James Nee

Powering Through The Snow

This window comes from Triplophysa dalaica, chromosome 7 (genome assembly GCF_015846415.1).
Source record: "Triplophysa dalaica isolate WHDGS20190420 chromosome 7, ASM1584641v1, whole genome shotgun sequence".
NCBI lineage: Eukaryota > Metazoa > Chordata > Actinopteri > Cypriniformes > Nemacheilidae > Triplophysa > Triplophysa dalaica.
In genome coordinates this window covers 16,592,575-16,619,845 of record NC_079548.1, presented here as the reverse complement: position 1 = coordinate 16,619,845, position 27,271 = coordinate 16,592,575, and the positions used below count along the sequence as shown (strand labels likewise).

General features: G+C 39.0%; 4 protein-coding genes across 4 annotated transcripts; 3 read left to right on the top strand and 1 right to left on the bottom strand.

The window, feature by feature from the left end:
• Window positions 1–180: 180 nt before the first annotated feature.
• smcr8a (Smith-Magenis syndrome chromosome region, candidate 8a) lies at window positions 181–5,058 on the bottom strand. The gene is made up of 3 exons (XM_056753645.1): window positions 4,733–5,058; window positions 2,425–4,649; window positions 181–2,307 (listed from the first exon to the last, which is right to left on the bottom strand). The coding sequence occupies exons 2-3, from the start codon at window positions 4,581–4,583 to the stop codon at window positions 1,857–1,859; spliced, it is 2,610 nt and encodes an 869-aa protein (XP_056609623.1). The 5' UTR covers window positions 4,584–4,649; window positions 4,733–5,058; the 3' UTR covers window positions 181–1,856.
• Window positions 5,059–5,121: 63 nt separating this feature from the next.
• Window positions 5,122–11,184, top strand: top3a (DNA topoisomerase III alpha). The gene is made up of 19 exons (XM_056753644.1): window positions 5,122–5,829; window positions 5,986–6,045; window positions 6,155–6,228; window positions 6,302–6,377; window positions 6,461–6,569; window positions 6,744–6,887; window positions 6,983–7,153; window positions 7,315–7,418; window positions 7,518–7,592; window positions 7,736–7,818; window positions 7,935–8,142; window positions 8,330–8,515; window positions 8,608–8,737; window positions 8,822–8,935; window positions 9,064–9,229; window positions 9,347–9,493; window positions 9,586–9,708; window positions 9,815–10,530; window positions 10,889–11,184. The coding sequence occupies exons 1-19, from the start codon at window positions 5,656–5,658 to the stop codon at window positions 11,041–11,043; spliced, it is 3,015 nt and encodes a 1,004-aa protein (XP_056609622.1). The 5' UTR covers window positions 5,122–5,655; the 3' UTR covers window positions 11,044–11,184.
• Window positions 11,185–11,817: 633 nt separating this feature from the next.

My senior year I was getting a little restless. Much of what I was doing was managerial and theoretical, and I missed the nitty gritty of hands on projects. So, I decided to pick up a project that I had thought about the winter before: an electric screw propelled sled. I had all the basic elements available to me - a 3.8 HP NPC Black Max motor, 2 12V lead acid batteries, access to a laser cutter, and the knowledge to put it all together. The project took me about a month from start to finish, with the bulk of the work taking place during 3 or 4 all nighters. Sadly, the project was a complete bust - the sled design had too much friction and the whole device was more of a snow blower than a sled. Looking back, I would definitely do it again, but instead of building the sled from MDF, I would buy several plastic sleds to serve as feet and mount them to an aluminum sub-frame. The polished surfaces of pre-made plastic sleds would have served me a lot better than a rough, sealed MDF bottom. Though the process was a real test of my time management, I see the POWERSLED project as a culmination of what I had learned at Olin in my four years. The project was scoped well both from a time and budgetary perspective, it integrated mechanical, electrical, and software elements, all to an equally important and challenging degree, and, though the design did not work, it was creative and out of the box.